[A Taoism, said by Chuang Tzu (q.v.) to have been able to "ride upon the wind and dispense with walking."]
TZU KUNG said to Confucius, "Master, I am aweary, and would fain have rest."
"In life," replied the sage, "there is no rest."
"Shall I, then, never have rest?" asked the disciple.
"You will," said Confucius. "Behold the tombs which lie around; some magnificent, some mean. In one of these you will find rest."
"How wonderful is Death !" rejoined Tzu Kung. "The wise man rests, the wordly man is engulfed therein."
"My son," said Confucius, "I see that you understand. Other men know life only as a boon: they do not perceive that it is a bane. They know old age as a state of weakness: they do not perceive that it is a state of ease. They know death only as an abomination: they do not perceive that it is a state of rest.
"How grand," cried Yen Tzu, "is the old conception of Death! The virtuous find rest, the wicked are engulfed therein. In death, each reverts to that from which he came. The ancients regarded death as a return to, and life as an absence from, home. And he who forgets his home becomes an outcast and a by-word in his generation."
A man of the State of Cheng was one day gathering fuel, when he came across a startled deer, which he pursued and killed. Fearing lest any one should see him, he hastily concealed the carcass in a ditch and covered it with plaintain-leaves, rejoicing excessively at his good fortune. By-and-by, he forgot the place where he had put it; and, thinking he must have been dreaming, he set off towards home, humming over the affair on his way.
Meanwhile, a man who had overheard his words, acted upon them, and went and got the deer. The latter, when he reached his house, told his wife, saying, "A woodman dreamt he had got a deer, but he did not know where it was. Now I have got the deer; so his dream was a reality." "It is you," replied his wife, "who have been dreaming you saw a woodman. Did he get the deer? and is there really such a person? It is you who have got the deer: how, then, can his dream be a reality?" "It is true," assented the husband, "that I have got the deer. It is therefore of little importance whether the woodman dreamt the deer or I dreamt the woodman."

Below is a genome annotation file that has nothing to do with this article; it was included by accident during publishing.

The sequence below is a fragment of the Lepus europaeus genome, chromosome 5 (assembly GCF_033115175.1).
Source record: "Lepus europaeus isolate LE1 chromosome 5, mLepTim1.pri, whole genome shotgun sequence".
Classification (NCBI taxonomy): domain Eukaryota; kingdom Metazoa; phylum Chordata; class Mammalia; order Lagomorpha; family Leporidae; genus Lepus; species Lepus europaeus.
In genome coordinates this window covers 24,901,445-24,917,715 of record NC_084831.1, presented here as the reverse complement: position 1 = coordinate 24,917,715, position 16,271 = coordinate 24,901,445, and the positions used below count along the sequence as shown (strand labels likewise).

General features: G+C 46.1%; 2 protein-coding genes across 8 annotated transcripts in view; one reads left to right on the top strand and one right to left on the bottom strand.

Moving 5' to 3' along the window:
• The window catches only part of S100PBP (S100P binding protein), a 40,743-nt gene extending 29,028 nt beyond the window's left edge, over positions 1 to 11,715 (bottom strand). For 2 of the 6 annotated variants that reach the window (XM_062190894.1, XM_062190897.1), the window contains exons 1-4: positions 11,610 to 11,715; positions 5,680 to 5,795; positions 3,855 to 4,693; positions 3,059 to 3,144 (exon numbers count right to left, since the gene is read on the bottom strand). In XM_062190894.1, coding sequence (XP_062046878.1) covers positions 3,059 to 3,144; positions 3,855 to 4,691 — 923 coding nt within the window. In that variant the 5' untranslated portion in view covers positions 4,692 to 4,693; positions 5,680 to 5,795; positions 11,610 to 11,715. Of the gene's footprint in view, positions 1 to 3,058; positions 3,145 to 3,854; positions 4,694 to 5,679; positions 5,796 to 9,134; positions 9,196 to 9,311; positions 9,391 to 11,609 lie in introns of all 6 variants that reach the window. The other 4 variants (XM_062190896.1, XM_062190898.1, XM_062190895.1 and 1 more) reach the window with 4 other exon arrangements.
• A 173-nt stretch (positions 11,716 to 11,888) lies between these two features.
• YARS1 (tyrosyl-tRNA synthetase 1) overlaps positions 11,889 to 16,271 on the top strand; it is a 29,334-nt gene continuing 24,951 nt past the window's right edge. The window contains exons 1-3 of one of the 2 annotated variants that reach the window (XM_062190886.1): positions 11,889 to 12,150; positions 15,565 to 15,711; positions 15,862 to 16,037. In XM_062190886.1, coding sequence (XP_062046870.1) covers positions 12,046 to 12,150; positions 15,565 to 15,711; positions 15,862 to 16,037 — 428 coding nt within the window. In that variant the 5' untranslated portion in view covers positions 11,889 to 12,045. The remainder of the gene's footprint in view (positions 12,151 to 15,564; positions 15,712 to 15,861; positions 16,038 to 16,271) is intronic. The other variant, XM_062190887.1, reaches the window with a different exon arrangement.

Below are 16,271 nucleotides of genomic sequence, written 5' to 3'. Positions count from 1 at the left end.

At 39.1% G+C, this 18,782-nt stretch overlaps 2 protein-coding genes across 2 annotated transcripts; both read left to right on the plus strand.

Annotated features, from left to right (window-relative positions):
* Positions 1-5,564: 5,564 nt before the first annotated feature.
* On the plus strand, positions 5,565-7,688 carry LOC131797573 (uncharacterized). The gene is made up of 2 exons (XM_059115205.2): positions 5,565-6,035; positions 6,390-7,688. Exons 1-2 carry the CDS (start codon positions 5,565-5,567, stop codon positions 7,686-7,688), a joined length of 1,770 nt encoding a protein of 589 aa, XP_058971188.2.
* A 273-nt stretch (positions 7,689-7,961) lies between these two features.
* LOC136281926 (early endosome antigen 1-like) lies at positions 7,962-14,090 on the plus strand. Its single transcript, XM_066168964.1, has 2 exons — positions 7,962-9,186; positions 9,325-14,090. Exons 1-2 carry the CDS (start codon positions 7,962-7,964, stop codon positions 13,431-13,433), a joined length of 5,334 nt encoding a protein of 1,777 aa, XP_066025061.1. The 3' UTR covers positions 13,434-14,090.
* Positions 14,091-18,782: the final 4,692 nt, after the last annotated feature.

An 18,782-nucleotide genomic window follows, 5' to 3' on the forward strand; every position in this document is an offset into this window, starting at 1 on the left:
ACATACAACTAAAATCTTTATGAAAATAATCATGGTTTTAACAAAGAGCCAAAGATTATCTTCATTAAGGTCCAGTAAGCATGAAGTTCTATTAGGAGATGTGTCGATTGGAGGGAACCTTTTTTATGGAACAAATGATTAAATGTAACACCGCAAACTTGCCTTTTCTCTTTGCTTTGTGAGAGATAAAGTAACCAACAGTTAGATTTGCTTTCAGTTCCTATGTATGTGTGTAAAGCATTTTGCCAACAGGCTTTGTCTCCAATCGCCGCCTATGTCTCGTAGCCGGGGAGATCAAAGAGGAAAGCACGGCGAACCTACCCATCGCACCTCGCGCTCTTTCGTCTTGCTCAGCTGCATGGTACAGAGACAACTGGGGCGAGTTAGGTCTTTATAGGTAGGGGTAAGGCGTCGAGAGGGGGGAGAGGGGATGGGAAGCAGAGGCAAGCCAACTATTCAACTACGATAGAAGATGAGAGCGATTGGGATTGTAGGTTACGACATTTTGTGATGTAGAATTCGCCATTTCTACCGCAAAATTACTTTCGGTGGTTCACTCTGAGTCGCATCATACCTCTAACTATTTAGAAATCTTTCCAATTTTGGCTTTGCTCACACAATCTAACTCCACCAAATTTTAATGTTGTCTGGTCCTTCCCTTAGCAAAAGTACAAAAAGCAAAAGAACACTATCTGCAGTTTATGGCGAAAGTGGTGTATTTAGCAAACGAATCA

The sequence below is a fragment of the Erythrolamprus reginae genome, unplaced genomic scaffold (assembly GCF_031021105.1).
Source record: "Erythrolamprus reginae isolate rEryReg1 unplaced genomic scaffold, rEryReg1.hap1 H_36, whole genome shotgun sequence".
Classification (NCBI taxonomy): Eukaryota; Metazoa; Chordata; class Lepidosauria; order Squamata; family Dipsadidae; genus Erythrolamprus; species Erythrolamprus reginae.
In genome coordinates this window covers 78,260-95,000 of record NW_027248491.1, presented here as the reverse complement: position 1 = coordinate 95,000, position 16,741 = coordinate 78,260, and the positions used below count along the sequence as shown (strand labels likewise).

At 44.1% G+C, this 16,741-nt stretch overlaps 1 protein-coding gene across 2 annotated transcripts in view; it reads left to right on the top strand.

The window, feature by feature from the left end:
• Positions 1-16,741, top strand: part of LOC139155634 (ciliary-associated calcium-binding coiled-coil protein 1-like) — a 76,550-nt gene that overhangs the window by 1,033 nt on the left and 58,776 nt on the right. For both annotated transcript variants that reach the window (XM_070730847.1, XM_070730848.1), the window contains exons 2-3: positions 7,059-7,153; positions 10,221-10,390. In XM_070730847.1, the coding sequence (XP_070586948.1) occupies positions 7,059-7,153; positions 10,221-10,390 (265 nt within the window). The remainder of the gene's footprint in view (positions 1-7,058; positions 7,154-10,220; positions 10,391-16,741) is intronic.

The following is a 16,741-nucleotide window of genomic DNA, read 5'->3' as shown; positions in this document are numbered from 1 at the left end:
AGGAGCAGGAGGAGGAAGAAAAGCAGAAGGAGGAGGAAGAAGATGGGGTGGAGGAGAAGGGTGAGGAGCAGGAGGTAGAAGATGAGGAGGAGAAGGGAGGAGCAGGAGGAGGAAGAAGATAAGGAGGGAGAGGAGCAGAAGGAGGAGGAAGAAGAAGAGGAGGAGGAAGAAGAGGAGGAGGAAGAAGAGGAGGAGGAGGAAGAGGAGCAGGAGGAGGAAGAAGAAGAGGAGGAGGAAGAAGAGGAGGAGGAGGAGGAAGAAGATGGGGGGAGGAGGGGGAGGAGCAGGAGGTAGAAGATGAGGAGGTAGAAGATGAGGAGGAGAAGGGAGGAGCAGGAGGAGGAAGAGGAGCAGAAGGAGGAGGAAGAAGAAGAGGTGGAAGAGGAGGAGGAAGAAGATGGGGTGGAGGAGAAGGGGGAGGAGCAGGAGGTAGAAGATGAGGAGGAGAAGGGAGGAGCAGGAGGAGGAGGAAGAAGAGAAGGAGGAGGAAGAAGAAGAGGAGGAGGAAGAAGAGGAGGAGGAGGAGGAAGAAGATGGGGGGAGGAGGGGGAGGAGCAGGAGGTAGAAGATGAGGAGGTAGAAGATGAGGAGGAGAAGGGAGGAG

Now when the woodman reached his home, he became much annoyed at the loss of the deer; and in the night he actually dreamt where the deer then was, and who had got it. So next morning he proceeded to the place indicated in his dream, and there it was. He then took legal steps to recover possession; and when the case came on, the magistrate delivered the following judgment: "The plaintiff began with a real deer and an alleged dream. He now comes forward with a real dream and an alleged deer. The defendant really got the deer which plaintiff said he dreamt, and is now trying to keep it; while, according to his wife, both the woodman and the deer are but the figments of a dream, so that no one got the deer at all. However, here is a deer, which you had better divide between you."
When the Prince of Cheng heard this story, he cried out, "The magistrate himself must have dreamt the case!" So he enquired of his prime minister, who replied, "Only the Yellow Emperor and Confucius could distinguish dream from reality, and they are unfortunately dead. I advise, therefore, that the magistrate's decision be confirmed."
Confucius was one day sitting at leisure, when Tzu Kung went in to attend upon him. The disciple noticed that his master wore a sorrowful air; but not venturing to ask the reason, went out and told Yen Hui. Thereupon Yen Hui seized his guitar and began to sing; at which Confucius called him in and said, "Hui, why are you alone glad?" "Master," retorted Hui, "why are you alone sorrowful?" "First answer my question," said Confucius. "I once heard you declare," explained Yen Hui, "that he who was contented with his lot and prepared for the appointments of destiny, could not be sorrowful. Accordingly, I am glad."
The master's expression for a moment changed. Then he answered, saying, "I did use those words. But you are misapplying them here. Such utterances are of the past. Rather adopt those which I deliver now. Alas ! you know only the superficial principle that he who is contented with his lot and prepared for the appointments of destiny cannot be sorrowful. You do not perceive the deeper sorrow entailed by this very absence of sorrow. I will tell you all.
"You cultivate yourself. You accept success or failure as they may come. You see that life and death are independent of your efforts. You maintain your moral and mental equilibrium. And you consider that under such conditions of contentment and preparedness you are without sorrow.
"Now, I edited the Odes and the Book of History. I defined the functions of Music and Ceremonial. I did this in order to benefit the whole earth, and to be a guide for posterity. I did not do it merely for my own personal advantage, nor for that of my own individual State. But now, even in my own State, the obligations between prince and subject are forgotten; charity and duty to one's neighbour are passing away; and right feeling is all but gone. If then the truth cannot prevail for a brief space in a single State, how is it likely to prevail over the whole earth through all generations to come? I know now that all I have achieved is in vain; and I am utterly at a loss to discover the true remedy. Therefore I am sad."